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Swinden v. Vanguard Group


February 6, 2010


The opinion of the court was delivered by: Susan Illston United States District Judge


Plaintiff Maureen Swinden has filed a motion to remand this action to state court. Defendants Vanguard Group, Inc. and Vanguard Marketing Corporation (collectively, "Vanguard") have filed a motion to dismiss plaintiff's First Amended Complaint ("FAC"). These matters are currently set for hearing on February 12, 2010. Pursuant to Civil Local Rule 7-1(b), the Court finds these matters appropriate for resolution without oral argument and VACATES the hearing. Having considered the papers submitted, and for good cause shown, the Court hereby rules as follows.


This action arises from the depletion of a trust account held jointly by plaintiff and her sister, Sally Slichter. Plaintiff originally brought suit against Vanguard, the trust's investment management company, for breach of contract, breach of fiduciary duty, "mistake," negligence, and professional negligence, due to Vanguard's having permitted Ms. Slichter to make wire transfer withdrawals from the trust account without plaintiff's consent. By order dated October 21, 2009, the Court granted Vanguard's motion to dismiss the complaint on several grounds, including that plaintiff lacked standing to bring suit on behalf of the trust without her co-trustee Ms. Slichter's consent, that plaintiff's allegations did not establish Vanguard was bound by a contractual duty to ensure that both co-trustees consented to wire transfers, and that plaintiff failed to plead the existence of a fiduciary relationship. Subsequently, plaintiff filed an FAC in which she joined Ms. Slichter as a defendant. The FAC asserts claims against Ms. Slichter for breach of trust, breach of fiduciary duty. The FAC asserts claim against Vanguard for participation of third party in trustee's breach of trust, participation in breach of fiduciary duty, breach of contract, negligent breach of fiduciary duty, and negligence. Presently before the Court are plaintiff's motion to remand the suit to state court and Vanguard's motion to dismiss the FAC for failure to state a claim.


Plaintiff moves to remand this action back to the Contra Costa County Superior Count on the ground that joinder of Ms. Slichter as a defendant destroyed complete diversity of the parties, divesting this Court of subject matter jurisdiction. See 28 U.S.C. § 1332. Defendant opposes remand on the ground plaintiff's joinder of Ms. Slichter without leave of Court was improper and should be denied. Under 28 U.S.C. § 1447(e), "If after removal the plaintiff seeks to join additional defendants whose joinder would destroy subject matter jurisdiction, the court may deny joinder, or permit joinder and remand the action to the State court." Section 1447(e) is "couched in permissive terms" and the decision whether to permit or deny joinder of a diversity-destroying defendant is left to the district court's discretion. Newcombe v. Adolf Coors Co., 157 F.3d 686, 691 (9th Cir. 1998). In deciding whether to permit joinder, [T]he district court may consider, among other things, (1) whether the would-be defendants are necessary for just adjudication of the controversy, (2) whether the plaintiff still could bring an action in state court against the putative defendants, (3) whether there has been any unexplained delay in joinder, (4) whether it appears the plaintiff is seeking to destroy diversity, (5) the apparent merit of the claims against the new parties, and (6) whether plaintiff would suffer prejudice without the joinder of the defendants. Bonner v. Fuji Photo Film, 461 F. Supp. 2d 1112, 1119-20 (N.D. Cal. 2006). With respect to the first consideration, there is no doubt that Ms. Slichter's presence as a defendant is necessary for the just adjudication of this controversy. Plaintiff's claims arise as a result of Ms. Slichter's actions in withdrawing money from the trust account without plaintiff's consent.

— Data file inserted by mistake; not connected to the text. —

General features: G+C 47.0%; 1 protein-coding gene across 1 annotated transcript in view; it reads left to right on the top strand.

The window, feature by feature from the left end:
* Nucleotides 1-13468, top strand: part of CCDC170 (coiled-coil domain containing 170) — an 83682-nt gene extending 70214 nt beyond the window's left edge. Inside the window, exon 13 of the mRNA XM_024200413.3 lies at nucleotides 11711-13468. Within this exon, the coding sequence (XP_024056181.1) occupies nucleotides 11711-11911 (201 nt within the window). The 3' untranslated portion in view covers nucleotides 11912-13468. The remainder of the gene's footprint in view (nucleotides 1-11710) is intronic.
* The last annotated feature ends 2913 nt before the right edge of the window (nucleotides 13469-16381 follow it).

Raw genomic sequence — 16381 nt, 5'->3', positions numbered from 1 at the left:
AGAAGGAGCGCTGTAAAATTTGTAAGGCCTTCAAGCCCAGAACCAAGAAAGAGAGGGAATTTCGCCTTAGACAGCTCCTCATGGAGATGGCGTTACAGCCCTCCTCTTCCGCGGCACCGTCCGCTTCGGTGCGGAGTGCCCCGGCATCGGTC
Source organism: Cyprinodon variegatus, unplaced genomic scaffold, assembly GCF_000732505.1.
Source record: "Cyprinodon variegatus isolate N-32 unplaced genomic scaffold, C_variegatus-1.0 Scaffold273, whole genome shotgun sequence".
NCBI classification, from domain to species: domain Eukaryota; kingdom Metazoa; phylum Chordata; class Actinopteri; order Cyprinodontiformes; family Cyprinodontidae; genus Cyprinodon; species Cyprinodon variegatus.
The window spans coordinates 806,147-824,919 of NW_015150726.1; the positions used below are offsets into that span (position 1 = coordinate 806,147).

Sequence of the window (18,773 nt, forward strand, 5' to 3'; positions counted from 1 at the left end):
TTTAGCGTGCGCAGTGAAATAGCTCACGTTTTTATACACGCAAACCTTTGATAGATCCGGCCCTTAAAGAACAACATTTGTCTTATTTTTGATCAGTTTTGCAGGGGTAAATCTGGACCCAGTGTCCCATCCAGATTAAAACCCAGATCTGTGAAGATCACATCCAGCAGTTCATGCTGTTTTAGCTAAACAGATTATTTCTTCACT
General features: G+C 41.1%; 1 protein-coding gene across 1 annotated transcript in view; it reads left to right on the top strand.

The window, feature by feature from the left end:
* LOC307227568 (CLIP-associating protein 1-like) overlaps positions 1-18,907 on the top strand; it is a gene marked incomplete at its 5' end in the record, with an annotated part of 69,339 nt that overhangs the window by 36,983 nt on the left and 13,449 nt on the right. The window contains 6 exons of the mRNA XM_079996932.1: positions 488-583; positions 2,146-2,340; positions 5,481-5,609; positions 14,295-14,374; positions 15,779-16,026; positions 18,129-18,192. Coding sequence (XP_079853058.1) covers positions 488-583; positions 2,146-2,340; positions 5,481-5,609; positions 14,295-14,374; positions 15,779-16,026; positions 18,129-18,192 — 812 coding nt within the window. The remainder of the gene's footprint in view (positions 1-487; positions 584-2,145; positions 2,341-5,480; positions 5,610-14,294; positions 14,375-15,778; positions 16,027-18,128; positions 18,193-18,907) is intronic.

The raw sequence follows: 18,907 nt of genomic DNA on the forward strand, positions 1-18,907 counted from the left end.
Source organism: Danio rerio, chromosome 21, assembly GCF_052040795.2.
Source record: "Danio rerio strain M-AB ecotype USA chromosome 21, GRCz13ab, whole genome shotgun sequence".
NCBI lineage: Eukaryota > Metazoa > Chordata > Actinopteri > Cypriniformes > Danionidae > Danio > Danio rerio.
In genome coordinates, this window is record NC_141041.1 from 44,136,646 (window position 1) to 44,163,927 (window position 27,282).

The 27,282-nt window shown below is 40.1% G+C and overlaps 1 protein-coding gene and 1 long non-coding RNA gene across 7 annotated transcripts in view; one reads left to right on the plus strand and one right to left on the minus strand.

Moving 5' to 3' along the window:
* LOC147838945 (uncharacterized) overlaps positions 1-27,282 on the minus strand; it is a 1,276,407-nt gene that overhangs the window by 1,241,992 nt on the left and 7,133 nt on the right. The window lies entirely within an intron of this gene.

Moreover, as Vanguard itself recognizes, even if Ms. Slichter is not formally joined as a defendant in this suit, Vanguard would likely still seek indemnity and/or contribution against Ms. Slichter for any judgment in plaintiff's favor. Accordingly, this factor weighs heavily in favor of remand. In addition, although plaintiff has exhibited some delay in attempting to join Ms. Slichter as a defendant, there is no indication that plaintiff's actions are specifically calculated to destroy diversity. Rather, as plaintiff explains, she attempted to prosecute this action against Vanguard alone because she felt the assertion of claims against Ms. Slichter would be futile. Plaintiff sought to join Ms. Slichter only after this Court explained that the failure to do so constituted a bar to maintaining this suit. Finally, Vanguard asserts that plaintiff would not be prejudiced by a denial of joinder because plaintiff "is free to pursue [her claims] against Ms. Slichter in California state court." The Court is unwilling to authorize an inefficient use of judicial and party resources. Plaintiff's claims against Vanguard and against Ms. Slichter arise from the very same set of transactions and largely the same alleged legal duties. In the interest of judicial economy, the Court will permit joinder and remand this action so that all of plaintiff's claims may be tried together.


For the foregoing reasons, plaintiff's motion to remand is GRANTED and this action is hereby remanded to the Contra Costa County Superior Court. (Docket No. 28). Vanguard's motion to dismiss is DENIED as moot. (Docket No. 35).



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